We are always looking for more help and if you are currently at a brick wall with your own research, or would just like to join our team please let me know. There is no pressure on anyone, everyone just does what they want to do when they want to do it and all of our volunteer support each other on what they are doing.
Liverpool & South West Lancashire Family History Society
Convict women who called Cascades Female Factory home lived 'cold and bleak' life
By Georgie Burgess
An Interview with Dianne Snowden, President of the Female Convicts Research Centre.
Are you able to help Jo with her research on Irish convicts?
'I am a BFA Honours student and my project is about Irish convicts in terms of what was lost: language, spirituality, culture and customs, for example, under the dominance of the English. I am keen to find any descendants of transported convicts who would be willing to be photographed by myself either later this year, or next year.'
Jo Grant, email: email@example.com
Save The Dates:
|2020||Cancelled||FCRC's 2020 Seminar
|2021||2nd May||FCRC's 2021 Seminar: The Early Years.
- KING, Ann per Elizabeth Henrietta 1817. By Don Bradmore (21/06/2020).
- RENSHAW, Isabella per Hydery 1832. By Don Bradmore (3/06/2020).
- BRODIE, Margaret per Emma Eugenia 1842. By Don Bradmore (22/05/2020).
- MOORHEAD, Jane per Blackfriar 1851. By Don Bradmore (7/05/2020)
- STEWART, Mary Ann per Elizabeth & Henry 1848. By Don Bradmore 28/04/2020.
- MORGAN, Ann, per Sea Queen 1846. By Don Bradmore (8/04/2020)
- GODWIN, Mary per Sea Queen 1846. By Don Bradmore (28/03/2020)
- SMITH, Elizabeth, per Morley 1820. By Don Bradmore (21/03/2020)
- BRADLEY, Margaret per Sea Queen 1846. By Don Bradmore (21/03/2020)
- Ships - Maria 1818 Transcript of Surgeon's Journal (Transcribed by Rhonda Arthur 3/06/2020).
Diary of the Maria Female Convict Ship commencing the 7th March 1818 kept by Thos. Prosser Surgeon & Superintendent
Transfers to VDL via Sydney: Maria, which started receiving women on board at Deptford on 16th March departed Deal 15th May 1818, 124 female convicts and 22 children arrived in Port Jackson, NSW on 17th September 1818 (two female convicts died). On 26th September 1818, 60 female convicts were sent to VDL on the Elizabeth Henrietta. Five other female convicts were later sent to VDL, except Jane Womack, who had previously been in VDL. Their names appear in bold typeface.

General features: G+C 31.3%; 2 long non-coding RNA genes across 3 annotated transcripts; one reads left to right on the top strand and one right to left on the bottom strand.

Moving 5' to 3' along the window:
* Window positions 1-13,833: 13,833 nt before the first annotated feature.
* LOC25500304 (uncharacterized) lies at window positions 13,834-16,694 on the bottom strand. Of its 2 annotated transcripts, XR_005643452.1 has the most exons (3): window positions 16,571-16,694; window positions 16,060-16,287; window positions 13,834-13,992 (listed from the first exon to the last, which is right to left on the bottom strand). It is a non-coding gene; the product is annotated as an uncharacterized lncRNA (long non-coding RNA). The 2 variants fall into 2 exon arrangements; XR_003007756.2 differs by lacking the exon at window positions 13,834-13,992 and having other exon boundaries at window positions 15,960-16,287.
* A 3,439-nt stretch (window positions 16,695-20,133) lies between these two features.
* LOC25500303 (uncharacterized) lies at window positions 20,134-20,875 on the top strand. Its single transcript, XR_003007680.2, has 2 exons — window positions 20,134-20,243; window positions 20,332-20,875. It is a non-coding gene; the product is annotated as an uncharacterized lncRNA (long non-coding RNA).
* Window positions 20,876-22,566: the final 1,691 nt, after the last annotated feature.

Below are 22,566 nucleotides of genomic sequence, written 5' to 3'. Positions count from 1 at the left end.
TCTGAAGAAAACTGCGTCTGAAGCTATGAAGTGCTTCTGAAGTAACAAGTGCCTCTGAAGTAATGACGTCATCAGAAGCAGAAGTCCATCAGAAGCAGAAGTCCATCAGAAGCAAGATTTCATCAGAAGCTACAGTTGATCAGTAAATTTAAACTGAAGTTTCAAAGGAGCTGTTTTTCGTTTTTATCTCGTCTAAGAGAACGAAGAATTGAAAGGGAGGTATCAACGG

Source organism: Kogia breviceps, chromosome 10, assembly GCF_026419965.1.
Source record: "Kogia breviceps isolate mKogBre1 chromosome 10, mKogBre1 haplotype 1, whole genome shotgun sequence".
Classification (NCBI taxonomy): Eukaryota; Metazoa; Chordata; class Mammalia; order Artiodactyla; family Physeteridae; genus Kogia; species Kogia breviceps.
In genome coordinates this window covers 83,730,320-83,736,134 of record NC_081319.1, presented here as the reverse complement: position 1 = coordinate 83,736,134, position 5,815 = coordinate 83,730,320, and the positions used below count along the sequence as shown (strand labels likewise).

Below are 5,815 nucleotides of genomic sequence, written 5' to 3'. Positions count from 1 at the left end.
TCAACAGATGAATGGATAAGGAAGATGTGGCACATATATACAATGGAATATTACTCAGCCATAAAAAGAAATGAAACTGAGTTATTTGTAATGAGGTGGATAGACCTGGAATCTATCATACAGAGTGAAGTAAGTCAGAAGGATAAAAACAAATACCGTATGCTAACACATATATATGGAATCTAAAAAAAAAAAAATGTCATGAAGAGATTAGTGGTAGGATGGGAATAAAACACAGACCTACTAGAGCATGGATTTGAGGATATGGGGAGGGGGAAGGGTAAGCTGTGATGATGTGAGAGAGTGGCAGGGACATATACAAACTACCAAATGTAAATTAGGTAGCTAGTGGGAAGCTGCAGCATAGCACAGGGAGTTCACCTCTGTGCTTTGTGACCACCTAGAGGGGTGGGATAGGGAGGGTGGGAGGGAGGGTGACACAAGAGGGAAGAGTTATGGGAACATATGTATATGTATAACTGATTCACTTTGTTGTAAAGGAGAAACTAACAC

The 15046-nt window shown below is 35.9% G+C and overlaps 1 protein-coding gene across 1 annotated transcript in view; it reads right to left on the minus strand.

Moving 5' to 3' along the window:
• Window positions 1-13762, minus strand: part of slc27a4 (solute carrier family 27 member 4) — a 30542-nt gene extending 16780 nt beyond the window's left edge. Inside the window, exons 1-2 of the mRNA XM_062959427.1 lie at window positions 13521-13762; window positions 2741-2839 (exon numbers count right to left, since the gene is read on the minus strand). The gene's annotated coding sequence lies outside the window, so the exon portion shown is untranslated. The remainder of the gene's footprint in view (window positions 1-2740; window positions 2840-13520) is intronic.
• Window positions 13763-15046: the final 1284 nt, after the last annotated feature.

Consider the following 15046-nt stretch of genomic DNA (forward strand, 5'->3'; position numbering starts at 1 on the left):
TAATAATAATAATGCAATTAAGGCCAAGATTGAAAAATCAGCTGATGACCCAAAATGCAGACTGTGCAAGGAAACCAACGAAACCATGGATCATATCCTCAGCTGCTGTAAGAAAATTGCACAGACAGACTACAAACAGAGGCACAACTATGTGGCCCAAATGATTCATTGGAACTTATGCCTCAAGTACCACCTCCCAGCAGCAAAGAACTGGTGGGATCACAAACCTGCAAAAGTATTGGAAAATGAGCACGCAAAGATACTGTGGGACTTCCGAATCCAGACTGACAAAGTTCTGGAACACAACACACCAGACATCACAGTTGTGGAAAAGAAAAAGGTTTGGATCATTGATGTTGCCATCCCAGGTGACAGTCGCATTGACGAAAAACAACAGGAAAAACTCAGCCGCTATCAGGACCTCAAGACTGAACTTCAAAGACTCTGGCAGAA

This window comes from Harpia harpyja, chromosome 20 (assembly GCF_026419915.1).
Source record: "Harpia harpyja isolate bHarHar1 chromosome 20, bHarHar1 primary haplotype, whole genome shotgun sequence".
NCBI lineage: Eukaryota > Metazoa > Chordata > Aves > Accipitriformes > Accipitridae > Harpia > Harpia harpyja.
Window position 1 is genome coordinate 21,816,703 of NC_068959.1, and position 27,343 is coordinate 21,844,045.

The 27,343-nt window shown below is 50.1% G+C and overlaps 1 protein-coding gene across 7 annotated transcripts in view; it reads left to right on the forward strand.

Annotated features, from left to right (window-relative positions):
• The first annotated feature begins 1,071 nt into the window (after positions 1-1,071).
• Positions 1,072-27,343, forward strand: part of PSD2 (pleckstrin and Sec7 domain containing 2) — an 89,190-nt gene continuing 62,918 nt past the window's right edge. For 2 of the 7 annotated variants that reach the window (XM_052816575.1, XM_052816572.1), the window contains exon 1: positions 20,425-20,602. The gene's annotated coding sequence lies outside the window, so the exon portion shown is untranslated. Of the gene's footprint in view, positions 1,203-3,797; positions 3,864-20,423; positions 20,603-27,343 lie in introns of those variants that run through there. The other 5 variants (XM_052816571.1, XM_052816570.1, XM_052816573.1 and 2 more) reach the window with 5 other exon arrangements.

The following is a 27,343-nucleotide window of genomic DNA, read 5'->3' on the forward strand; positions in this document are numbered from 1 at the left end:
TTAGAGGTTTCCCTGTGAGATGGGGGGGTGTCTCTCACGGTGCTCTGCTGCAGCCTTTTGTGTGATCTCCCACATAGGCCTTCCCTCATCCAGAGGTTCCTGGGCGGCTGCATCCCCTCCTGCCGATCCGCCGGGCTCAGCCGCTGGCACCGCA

Cannisters of preserved meat, sago and a staggering 84 bottles of red port wine were given to the sick and children. Costiveness and amenorrhoea were prevalent. The Itch appeared and was quickly dispensed with. One woman’s bedding, clothes and blanket were thrown overboard after lice was found on her. Sixty of the youngest female convicts were ‘sent to the Derwent’ shortly after disembarking in Sydney: Eliza McEween was unable to explain how she had pins without heads found in different parts of her body; Ellen Currey was removed from her berth after urinating twice on another woman’s head; and Elizabeth Harrop whose arm was tied to the rigging as punishment for interrupting Prosser at his work. Thefts were continually committed with no possibility of detecting the culprits. Poor Jane Douglass who suffered severe pain after she was accidentally lain on by a messmate during the night, lost her will to live after giving birth to a stillborn son, and both were committed to the deep.
- Ships - Emma Eugenia 1846 Surgeon's Journal (transcribed by Colleen Arulappu 26/05/2020).
Surgeon John Wilson, on his second voyage aboard the Emma Eugenia, wrote about the several women who had been placed on board who were not in a fit state of health to be transported. He wondered who would send them so far to be buried. He noted the troubles some women had with uterine diseases and the difficulty these caused not only to the patient but other around them. One particularly sad case was that of Mary Collard, described as a very interesting young person who was the victim of the vindictive disposition of a merciless mistress. His General Remarks told of the fright and uproar when one woman mistakenly thought the ship was on fire.
- Ships - Elizabeth & Henry 1848 Surgeon's Journal (transcribed by Colleen Arulappu 21/04/2020). John Smith, surgeon on the Elizabeth and Henry, kept a detailed diary of the illnesses and treatment of his patients. It is an interesting account of how illness affected the women and the struggle to cure them with the limited range of medicines. Occasionally among the entries he gives a glimpse of life on board; one patient as said to have a greasy hair which inclined to mat while another was said to have worked as a cook for her mess, keeping it up during a long gale even though others were lazy and, one woman flew into a rage over comments about her during a prayer service. At the Cape of Good Hope he bought oranges, grapes and pears using the women’s money. It is not clear if this was for all the women or limited to those in hospital. However, he mentioned several of his patients eating the fruit.
- Ships - Angelina 1844 Surgeon's Journal (transcribed by Rhonda Arthur 31/03/2020).
JE Ring MD RN was Surgeon Superintendent. The ship put into port at Santa Cruz for water and refreshments. A convict nurse in the ship’s hospital had a violent temper and was dismissed for bad conduct. Three convicts died, one unexpectedly who was found dead by a woman who slept next to her, the second from enteritis but gangrene set in, and another was a young girl who managed to conceal a longstanding complaint and was given a black wash and a blue pill. Two infants also died, and another convict, who was a laughing stock to all, after arrival was admitted to the insane asylum.